Facebook CEO Mark Zuckerberg has been passionate in positioning VR as the world’s next major mainstream technology after Facebook paid more than $2 billion to obtain the VR startup Oculus in 2014. Since then Oculus and Facebook have been hard at work developing their first standalone headset, the Oculus Go, which Zuckerberg officially announced Wednesday. With a release date predicted for “early 2018,” Facebook hopes that the Oculus Go will prove to be a good median between the more expensive $400 Oculus Rift and $100 smartphone VR headsets like Samsung’s Gear VR and Google’s Daydream.
Unlike Samsung’s Gear VR and Google’s DayDream, the Oculus Go does not to require a smartphone, cables or wires to operate. And its $200 dollar price tag will make it more accessible to the masses than the $400 dollar Oculus Rift, which must be connected to a separate computer to work.
Oculus co-founder Nate Mitchell said that one of the biggest obstacles preventing VR from becoming more mainstream is its price. “The cheaper we make these devices, the more folks are going to jump in,” he said. “If we could offer a device at $99, or exaggerate it all the way down to free, we think people would be jumping into VR in a heartbeat.”
The Oculus Go is reported to feature am LCD display with a 2560x1440 resolution, which the head of Oculus, Hig Barra, said will help lower the screen door effect that you can get with VR and help reduce lag when you move or when the images change on the display.
The Go’s also set to have built-in speakers that Oculus says will give you a sense of depth when using the headset. However, if you really want to use your own headphones, Oculus says that they’ve incorporated a 3.5mm audio jack into the Go as well. The headset also is designed with a new lightweight fabric that Oculus says should make it more breathable and cause less sweat than other VR headsets.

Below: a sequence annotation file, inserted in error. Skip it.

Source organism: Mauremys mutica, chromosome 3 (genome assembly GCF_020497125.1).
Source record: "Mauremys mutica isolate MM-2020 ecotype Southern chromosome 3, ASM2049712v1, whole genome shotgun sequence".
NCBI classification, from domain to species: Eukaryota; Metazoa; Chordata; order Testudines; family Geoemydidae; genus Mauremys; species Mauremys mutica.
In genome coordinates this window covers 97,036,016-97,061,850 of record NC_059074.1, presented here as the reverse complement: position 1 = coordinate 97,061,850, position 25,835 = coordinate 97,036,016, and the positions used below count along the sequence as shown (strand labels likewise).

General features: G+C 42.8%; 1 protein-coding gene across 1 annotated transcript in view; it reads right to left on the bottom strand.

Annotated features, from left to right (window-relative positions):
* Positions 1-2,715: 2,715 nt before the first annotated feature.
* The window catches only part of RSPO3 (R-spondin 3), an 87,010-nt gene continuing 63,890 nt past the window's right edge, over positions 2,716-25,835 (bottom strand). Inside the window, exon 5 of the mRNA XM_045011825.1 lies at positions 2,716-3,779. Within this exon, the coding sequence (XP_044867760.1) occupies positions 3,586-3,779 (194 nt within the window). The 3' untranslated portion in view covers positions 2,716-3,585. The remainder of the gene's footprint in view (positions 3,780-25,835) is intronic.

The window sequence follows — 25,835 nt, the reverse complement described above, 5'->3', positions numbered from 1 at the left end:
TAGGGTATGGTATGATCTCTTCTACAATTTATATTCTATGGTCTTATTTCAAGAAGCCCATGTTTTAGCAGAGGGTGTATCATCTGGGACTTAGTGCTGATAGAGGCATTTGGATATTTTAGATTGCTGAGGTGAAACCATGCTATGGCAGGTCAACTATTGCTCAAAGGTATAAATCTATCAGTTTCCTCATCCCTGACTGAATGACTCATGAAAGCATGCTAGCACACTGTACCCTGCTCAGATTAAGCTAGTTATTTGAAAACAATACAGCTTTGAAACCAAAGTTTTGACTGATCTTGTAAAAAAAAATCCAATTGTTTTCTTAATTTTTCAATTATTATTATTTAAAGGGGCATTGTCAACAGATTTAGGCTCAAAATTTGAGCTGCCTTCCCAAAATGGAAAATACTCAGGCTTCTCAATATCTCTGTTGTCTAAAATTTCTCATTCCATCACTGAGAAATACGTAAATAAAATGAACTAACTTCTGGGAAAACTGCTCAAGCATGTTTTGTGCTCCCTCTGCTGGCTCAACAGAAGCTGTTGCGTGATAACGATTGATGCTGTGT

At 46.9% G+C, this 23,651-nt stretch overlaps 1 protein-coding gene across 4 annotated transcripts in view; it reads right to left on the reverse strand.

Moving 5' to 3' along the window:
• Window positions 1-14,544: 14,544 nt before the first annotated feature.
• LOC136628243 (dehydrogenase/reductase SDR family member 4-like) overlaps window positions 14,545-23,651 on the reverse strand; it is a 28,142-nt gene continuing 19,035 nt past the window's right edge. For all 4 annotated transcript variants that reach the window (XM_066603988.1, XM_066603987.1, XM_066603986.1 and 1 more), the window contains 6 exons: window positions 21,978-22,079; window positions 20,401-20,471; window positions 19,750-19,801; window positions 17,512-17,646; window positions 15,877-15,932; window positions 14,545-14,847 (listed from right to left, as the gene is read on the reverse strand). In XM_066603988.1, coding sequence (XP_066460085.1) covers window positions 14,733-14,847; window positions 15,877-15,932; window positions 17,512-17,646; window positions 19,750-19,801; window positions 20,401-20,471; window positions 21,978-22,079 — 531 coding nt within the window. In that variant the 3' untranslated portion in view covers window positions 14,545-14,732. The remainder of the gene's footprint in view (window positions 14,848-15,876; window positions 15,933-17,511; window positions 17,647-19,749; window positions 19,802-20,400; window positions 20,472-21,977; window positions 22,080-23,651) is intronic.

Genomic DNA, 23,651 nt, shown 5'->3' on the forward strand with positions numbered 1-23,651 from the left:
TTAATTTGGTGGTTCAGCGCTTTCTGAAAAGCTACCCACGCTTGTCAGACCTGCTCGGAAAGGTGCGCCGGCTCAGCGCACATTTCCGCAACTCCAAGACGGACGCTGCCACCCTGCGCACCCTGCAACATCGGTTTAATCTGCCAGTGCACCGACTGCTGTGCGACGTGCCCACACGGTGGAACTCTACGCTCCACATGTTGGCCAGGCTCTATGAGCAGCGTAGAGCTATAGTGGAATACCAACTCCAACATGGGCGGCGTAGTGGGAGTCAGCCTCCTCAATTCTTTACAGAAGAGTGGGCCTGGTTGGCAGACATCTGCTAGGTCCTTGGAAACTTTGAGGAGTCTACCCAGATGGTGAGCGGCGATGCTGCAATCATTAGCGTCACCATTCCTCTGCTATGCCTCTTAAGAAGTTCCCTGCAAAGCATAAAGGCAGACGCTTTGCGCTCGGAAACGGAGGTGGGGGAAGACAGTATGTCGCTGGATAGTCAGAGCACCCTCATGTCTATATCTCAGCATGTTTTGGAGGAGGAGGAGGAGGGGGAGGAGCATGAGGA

In regards to the apps available for the Oculus Go, it’s reported that everything available in the Samsung Gear VR library is available to the Go. However, there was no mention if the Go will be able to handle everything the Rift does — we suspect not. It could be a setback in Oculus Go's effor to push VR into mainstream if the selection of content available on the Go doesn't deliver that high quality VR experience that everyone wants. There is no word on specs like graphic performance on the Go or what is powering it.
Zuckerberg has also been teasing a unreleased prototype for Oculus’ second standalone VR headset that’s been codenamed "Santa Cruz." The Santa Cruz VR promise to give the public new positionally tracked controllers that uses up to six-degrees of motion.
Watch Zuckerberg’s speech at Oculus Connect 2017, where he introduced the Oculus Go.
In the video, Zuckerberg says he has a goal of getting one billion people using VR, and Nate Mitchell is optimistic that Facebook and Oculus can make that become a reality; it just may take a little while.